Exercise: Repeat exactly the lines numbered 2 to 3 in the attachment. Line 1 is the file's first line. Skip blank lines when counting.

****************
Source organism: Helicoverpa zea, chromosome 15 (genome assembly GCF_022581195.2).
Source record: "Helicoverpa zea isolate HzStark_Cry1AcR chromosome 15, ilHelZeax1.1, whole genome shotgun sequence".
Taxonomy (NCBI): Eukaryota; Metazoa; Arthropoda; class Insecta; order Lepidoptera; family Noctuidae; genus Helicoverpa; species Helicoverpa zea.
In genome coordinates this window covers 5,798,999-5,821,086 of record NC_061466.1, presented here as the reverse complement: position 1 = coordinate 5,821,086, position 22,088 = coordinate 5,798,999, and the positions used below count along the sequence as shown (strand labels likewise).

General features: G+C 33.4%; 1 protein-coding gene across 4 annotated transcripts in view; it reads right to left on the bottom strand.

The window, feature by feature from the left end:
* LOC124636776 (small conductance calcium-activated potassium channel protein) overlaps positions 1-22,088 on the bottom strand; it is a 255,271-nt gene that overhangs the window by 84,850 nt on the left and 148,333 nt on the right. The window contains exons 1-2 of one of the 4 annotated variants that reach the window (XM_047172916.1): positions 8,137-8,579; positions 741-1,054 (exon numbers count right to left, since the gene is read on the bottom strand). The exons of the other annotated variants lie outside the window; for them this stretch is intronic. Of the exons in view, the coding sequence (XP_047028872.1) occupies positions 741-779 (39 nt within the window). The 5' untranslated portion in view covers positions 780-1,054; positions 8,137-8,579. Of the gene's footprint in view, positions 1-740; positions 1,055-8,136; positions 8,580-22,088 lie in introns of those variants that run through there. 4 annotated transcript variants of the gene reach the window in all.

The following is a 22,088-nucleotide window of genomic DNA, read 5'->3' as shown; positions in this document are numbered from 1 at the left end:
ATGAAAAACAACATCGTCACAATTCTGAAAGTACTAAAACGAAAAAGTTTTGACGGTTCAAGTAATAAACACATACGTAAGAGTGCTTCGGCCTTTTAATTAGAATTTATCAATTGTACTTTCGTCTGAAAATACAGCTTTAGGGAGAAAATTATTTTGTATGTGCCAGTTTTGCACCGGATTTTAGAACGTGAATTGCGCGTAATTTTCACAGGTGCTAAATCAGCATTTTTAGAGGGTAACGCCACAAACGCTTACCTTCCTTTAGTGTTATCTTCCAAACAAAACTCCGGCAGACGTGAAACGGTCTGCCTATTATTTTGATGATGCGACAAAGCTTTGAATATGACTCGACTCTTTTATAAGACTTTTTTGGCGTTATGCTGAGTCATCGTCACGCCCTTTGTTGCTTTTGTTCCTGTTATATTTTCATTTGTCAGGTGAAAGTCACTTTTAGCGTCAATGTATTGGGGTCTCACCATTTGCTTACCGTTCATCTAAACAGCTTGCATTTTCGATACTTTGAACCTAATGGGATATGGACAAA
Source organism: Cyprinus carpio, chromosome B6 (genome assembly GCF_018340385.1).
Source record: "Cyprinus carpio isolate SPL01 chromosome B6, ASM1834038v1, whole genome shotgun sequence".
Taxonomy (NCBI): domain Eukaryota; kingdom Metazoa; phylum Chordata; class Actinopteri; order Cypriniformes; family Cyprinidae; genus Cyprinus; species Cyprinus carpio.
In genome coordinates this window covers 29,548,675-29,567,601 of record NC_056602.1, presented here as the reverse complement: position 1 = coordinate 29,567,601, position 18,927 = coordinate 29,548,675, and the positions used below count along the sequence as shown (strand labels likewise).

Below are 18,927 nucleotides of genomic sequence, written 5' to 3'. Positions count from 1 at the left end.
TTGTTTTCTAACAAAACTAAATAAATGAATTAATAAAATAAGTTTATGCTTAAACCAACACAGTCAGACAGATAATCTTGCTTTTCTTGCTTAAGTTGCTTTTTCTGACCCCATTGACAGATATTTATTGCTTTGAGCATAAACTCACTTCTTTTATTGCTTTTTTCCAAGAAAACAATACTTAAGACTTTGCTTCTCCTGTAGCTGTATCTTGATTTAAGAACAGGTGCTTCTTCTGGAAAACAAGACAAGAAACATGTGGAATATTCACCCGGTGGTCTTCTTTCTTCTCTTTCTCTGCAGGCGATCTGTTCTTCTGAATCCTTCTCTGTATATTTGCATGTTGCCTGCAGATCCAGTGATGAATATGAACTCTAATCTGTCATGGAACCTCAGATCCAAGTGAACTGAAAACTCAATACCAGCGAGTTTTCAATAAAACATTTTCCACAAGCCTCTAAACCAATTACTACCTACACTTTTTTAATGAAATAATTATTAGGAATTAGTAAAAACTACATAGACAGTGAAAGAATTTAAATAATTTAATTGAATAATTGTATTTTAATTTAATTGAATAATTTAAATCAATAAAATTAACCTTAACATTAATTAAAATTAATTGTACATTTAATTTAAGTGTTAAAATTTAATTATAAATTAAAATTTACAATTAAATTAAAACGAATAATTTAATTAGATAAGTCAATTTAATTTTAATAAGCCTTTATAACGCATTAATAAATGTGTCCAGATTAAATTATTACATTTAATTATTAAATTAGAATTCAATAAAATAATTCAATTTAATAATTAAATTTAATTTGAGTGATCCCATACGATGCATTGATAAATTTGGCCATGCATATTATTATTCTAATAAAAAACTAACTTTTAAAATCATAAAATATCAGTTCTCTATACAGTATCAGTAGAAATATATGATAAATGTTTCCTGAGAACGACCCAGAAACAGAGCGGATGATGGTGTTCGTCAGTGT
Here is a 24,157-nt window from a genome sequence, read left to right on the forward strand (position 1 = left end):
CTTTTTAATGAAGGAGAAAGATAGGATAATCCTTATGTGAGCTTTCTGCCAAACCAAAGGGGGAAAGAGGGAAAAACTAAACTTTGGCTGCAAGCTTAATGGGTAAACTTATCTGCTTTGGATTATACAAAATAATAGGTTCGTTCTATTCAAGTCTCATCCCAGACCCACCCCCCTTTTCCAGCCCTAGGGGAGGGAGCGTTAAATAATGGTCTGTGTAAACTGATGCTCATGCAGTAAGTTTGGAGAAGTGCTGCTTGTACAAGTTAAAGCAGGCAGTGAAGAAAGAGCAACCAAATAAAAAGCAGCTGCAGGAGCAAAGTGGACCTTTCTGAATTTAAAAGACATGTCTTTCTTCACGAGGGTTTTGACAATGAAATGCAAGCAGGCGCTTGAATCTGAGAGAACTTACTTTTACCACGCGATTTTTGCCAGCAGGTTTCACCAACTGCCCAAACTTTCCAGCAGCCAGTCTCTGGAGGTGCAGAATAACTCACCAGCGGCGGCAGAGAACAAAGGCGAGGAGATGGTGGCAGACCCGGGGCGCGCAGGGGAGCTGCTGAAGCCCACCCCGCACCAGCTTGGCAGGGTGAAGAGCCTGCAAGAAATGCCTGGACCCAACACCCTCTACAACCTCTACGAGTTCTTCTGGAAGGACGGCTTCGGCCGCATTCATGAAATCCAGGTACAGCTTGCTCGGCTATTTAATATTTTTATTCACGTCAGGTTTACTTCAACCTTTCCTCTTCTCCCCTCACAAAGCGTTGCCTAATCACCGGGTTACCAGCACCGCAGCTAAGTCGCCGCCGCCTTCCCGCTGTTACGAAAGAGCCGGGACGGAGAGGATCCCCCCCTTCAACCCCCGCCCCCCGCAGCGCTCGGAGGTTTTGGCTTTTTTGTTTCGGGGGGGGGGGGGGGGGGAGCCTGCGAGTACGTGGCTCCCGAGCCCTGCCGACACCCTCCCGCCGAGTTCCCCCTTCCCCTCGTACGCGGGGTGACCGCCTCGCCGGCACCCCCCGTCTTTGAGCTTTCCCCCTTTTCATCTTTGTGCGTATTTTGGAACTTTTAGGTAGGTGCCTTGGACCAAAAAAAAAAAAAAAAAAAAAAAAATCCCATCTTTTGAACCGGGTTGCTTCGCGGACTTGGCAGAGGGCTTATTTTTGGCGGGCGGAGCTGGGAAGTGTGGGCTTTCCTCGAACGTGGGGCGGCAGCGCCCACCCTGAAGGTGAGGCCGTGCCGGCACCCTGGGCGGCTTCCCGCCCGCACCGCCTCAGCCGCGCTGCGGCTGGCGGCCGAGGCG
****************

Source record: "Helicoverpa zea isolate HzStark_Cry1AcR chromosome 15, ilHelZeax1.1, whole genome shotgun sequence".
Taxonomy (NCBI): Eukaryota; Metazoa; Arthropoda; class Insecta; order Lepidoptera; family Noctuidae; genus Helicoverpa; species Helicoverpa zea.